The Nokia brand sealed its comeback to the handset market with three new Android devices and a “reimagined” 3310, launched at Mobile World Congress in Barcelona yesterday.
HMD Global, the home of the revived Nokia phone brand, heralded a new era for the handset name at Mobile World Congress in Barcelona yesterday, unveiling a new generation of Nokia smartphones.
The highly anticipated global portfolio features three new smartphones: the new Nokia 6, “delivering performance and immersive entertainment in a premium and extremely robust design”; Nokia 5, an “elegant smartphone that fits perfectly in your hand”; and Nokia 3, which delivers “quality at an affordable price point”. The new range of Nokia smartphones all run Android Nougat and offer a secure and up to date experience that features the voice-controlled Google Assistant.
The launch also saw the return of a modern classic – the iconic Nokia 3310, “reborn with a modern twist on design”.
“The family of products announced demonstrate a belief that every consumer should have access to premium quality, not just those with high end flagship devices,” HMD said in a statement. “Combined with a thoughtful design philosophy that focuses on improving the smartphone experience at every level, each technical component has been carefully considered and integrated into the phone design to have the biggest benefit on consumers’ daily lives. Drawing on the hallmarks of the Nokia phone heritage of quality, simplicity and reliability, the range is designed for a new generation of fans.”
HMD provided the following information:
With a commitment to deliver pure Android, users can expect a simple, clean and clutter free experience. Featuring the latest Google services, as well as monthly security updates, Nokia smartphones are safe, secure and up-to-date. The new Nokia smartphones feature Google’s most recent innovation, the Google Assistant, building further on a great Android experience. Our teams have worked together to ensure the Google Assistant is integrated, allowing for conversations with the Google Assistant to take place easily on Nokia smartphones.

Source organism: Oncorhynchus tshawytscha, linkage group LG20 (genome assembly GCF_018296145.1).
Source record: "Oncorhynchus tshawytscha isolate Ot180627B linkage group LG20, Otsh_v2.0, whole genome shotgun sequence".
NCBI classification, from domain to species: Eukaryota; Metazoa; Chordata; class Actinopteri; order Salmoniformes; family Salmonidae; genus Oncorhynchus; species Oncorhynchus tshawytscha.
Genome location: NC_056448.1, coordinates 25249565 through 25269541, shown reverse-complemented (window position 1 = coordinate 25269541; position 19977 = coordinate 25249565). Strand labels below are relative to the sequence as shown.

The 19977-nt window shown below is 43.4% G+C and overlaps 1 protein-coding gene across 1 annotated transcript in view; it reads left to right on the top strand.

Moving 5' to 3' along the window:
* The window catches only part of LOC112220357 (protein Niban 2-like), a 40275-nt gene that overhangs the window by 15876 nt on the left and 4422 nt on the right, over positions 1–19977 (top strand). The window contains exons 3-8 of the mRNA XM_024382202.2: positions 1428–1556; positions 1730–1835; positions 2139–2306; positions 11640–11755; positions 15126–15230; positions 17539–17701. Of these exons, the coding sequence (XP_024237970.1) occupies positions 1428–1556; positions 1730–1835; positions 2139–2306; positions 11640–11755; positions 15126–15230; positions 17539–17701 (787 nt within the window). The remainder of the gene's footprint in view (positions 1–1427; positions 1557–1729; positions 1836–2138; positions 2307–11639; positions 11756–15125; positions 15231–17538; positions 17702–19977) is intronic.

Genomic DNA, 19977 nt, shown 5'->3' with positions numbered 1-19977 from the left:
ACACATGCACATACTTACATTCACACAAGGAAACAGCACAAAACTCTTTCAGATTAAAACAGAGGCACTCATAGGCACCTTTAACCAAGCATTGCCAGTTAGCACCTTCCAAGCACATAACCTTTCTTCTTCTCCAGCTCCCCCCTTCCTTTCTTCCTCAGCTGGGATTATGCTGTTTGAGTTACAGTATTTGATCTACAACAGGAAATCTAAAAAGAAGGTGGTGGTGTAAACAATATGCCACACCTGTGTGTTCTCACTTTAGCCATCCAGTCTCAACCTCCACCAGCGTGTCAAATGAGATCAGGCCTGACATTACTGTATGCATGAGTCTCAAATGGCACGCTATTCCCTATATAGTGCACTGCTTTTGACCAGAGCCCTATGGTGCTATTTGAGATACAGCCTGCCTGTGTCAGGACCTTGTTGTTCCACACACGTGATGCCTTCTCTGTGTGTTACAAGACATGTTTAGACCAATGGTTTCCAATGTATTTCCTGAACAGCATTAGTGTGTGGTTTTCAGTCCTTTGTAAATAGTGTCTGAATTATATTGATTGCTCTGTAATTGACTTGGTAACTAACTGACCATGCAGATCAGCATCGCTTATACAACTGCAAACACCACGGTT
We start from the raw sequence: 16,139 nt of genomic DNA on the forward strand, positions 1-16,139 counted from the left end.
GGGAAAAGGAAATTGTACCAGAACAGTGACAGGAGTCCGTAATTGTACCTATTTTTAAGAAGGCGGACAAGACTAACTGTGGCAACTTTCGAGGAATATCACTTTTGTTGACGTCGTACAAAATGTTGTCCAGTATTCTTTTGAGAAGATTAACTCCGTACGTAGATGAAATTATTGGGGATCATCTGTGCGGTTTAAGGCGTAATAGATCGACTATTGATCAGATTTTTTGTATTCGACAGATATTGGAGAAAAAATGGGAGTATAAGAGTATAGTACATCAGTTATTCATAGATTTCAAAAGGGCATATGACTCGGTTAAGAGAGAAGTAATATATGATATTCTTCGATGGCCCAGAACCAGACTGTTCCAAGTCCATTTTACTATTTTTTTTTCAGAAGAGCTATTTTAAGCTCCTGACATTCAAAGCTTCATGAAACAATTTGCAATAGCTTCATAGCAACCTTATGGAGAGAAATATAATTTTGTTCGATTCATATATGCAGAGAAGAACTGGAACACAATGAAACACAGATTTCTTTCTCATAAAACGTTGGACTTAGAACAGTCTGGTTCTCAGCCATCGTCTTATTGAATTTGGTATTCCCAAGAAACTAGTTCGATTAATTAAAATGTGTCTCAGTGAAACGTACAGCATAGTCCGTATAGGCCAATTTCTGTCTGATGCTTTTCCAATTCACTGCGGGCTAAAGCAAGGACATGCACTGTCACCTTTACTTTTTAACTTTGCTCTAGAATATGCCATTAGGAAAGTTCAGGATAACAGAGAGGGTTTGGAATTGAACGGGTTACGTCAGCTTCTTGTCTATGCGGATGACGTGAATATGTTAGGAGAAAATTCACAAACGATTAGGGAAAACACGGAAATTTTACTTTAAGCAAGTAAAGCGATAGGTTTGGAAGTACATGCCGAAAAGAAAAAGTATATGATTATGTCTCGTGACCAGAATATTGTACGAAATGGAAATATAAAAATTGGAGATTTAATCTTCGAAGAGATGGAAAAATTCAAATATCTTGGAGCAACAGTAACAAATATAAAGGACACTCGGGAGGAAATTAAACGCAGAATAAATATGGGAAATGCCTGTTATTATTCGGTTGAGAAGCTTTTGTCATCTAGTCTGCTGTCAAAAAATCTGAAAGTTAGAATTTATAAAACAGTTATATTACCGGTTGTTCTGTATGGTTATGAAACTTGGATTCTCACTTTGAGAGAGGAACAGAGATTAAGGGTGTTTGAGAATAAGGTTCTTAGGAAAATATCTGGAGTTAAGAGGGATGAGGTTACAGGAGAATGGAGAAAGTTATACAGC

It was also announced that the world-renowned game Snake will be snaking its way back into people’s hearts with a new version available to play on Messenger, part of Facebook’s Instant Games cross platform experience. The new free Snake game is designed to be played with groups of friends making it even more playable than the first time around.
The new Nokia range of Android smartphones unveiled ahead of Mobile World Congress includes:
Nokia 6 is going global – combining superior craftsmanship and distinctive design with immersive audio and an impressive bright and colourful 5.5” full HD screen, the Nokia 6 delivers a truly premium smartphone experience. The unibody of the Nokia 6 is crafted from a single block of 6000 series aluminium. The smart audio amplifier with dual speakers allow consumers to experience a deeper bass and unmatched clarity, whilst Dolby Atmos® sound delivers a powerfully moving entertainment experience. Available in four colours – Matte Black, Silver, Tempered Blue and Copper – the Nokia 6 will retail at an average global retail price of €229.
Nokia 6 Arte Black Limited Edition – celebrating the worldwide Nokia 6 portfolio is the Nokia 6 Arte Black Limited Edition. With 64GB storage and 4GB RAM, this special edition combines the best features of the Nokia 6 family in a stunning black high gloss package and will retail at an average global retail price of €299.
Nokia 5 – a sleek and compact smartphone that nestles in your hand. The Nokia 5 has been precision engineered out of a single block of 6000 series aluminium to create a perfect pillowed body that flows seamlessly into the sculpted Corning® Gorilla® Glass laminated 5.2” IPS HD display. Powered by the Qualcomm® Snapdragon™ 430 mobile platform and the Qualcomm® Adreno™ 505 graphics processor, the Nokia 5 brings robust structural integrity, attention to detail and the quality of a high-end flagship to everyone. Available in four colours – Matte Black, Silver, Tempered Blue and Copper – the Nokia 5 will retail at an average global retail price of €189.